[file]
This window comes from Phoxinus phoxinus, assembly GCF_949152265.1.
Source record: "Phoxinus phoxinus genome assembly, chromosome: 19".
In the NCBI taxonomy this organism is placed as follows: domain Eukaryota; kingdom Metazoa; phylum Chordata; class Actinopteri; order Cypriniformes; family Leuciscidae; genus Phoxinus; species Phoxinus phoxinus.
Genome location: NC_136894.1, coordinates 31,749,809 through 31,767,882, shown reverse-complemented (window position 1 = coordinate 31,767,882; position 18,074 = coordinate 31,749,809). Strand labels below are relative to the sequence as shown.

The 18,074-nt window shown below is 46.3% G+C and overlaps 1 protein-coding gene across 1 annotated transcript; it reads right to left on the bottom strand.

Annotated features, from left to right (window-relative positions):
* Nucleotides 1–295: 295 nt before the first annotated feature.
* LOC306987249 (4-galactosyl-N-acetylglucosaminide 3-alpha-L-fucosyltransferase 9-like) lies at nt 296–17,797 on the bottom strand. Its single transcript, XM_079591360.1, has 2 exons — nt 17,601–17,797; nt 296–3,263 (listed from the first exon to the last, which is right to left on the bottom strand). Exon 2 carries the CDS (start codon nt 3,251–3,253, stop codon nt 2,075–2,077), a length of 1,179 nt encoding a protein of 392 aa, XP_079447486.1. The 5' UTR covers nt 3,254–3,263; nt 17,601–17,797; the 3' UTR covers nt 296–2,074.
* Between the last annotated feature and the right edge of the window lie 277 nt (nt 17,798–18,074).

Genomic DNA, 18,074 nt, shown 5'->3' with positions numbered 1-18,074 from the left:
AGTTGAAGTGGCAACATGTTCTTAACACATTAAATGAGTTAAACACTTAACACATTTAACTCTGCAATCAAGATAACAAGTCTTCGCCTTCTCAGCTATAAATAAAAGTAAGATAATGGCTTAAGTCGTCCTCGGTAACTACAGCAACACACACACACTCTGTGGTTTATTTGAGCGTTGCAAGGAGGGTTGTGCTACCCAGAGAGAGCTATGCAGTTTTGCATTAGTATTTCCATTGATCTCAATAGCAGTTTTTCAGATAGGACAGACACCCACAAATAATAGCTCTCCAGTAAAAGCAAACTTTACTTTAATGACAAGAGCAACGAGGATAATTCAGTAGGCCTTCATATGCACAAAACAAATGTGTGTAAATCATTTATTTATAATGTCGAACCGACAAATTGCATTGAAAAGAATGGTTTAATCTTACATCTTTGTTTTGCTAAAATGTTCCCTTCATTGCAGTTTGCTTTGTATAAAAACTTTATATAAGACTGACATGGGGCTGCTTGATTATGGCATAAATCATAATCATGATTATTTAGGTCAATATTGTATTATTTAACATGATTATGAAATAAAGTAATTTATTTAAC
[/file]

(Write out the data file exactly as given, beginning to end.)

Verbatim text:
This window comes from Phoxinus phoxinus, assembly GCF_949152265.1.
Source record: "Phoxinus phoxinus genome assembly, chromosome: 19".
In the NCBI taxonomy this organism is placed as follows: domain Eukaryota; kingdom Metazoa; phylum Chordata; class Actinopteri; order Cypriniformes; family Leuciscidae; genus Phoxinus; species Phoxinus phoxinus.
Genome location: NC_136894.1, coordinates 31,749,809 through 31,767,882, shown reverse-complemented (window position 1 = coordinate 31,767,882; position 18,074 = coordinate 31,749,809). Strand labels below are relative to the sequence as shown.

The 18,074-nt window shown below is 46.3% G+C and overlaps 1 protein-coding gene across 1 annotated transcript; it reads right to left on the bottom strand.

Annotated features, from left to right (window-relative positions):
* Nucleotides 1–295: 295 nt before the first annotated feature.
* LOC306987249 (4-galactosyl-N-acetylglucosaminide 3-alpha-L-fucosyltransferase 9-like) lies at nt 296–17,797 on the bottom strand. Its single transcript, XM_079591360.1, has 2 exons — nt 17,601–17,797; nt 296–3,263 (listed from the first exon to the last, which is right to left on the bottom strand). Exon 2 carries the CDS (start codon nt 3,251–3,253, stop codon nt 2,075–2,077), a length of 1,179 nt encoding a protein of 392 aa, XP_079447486.1. The 5' UTR covers nt 3,254–3,263; nt 17,601–17,797; the 3' UTR covers nt 296–2,074.
* Between the last annotated feature and the right edge of the window lie 277 nt (nt 17,798–18,074).

Genomic DNA, 18,074 nt, shown 5'->3' with positions numbered 1-18,074 from the left:
AGTTGAAGTGGCAACATGTTCTTAACACATTAAATGAGTTAAACACTTAACACATTTAACTCTGCAATCAAGATAACAAGTCTTCGCCTTCTCAGCTATAAATAAAAGTAAGATAATGGCTTAAGTCGTCCTCGGTAACTACAGCAACACACACACACTCTGTGGTTTATTTGAGCGTTGCAAGGAGGGTTGTGCTACCCAGAGAGAGCTATGCAGTTTTGCATTAGTATTTCCATTGATCTCAATAGCAGTTTTTCAGATAGGACAGACACCCACAAATAATAGCTCTCCAGTAAAAGCAAACTTTACTTTAATGACAAGAGCAACGAGGATAATTCAGTAGGCCTTCATATGCACAAAACAAATGTGTGTAAATCATTTATTTATAATGTCGAACCGACAAATTGCATTGAAAAGAATGGTTTAATCTTACATCTTTGTTTTGCTAAAATGTTCCCTTCATTGCAGTTTGCTTTGTATAAAAACTTTATATAAGACTGACATGGGGCTGCTTGATTATGGCATAAATCATAATCATGATTATTTAGGTCAATATTGTATTATTTAACATGATTATGAAATAAAGTAATTTATTTAAC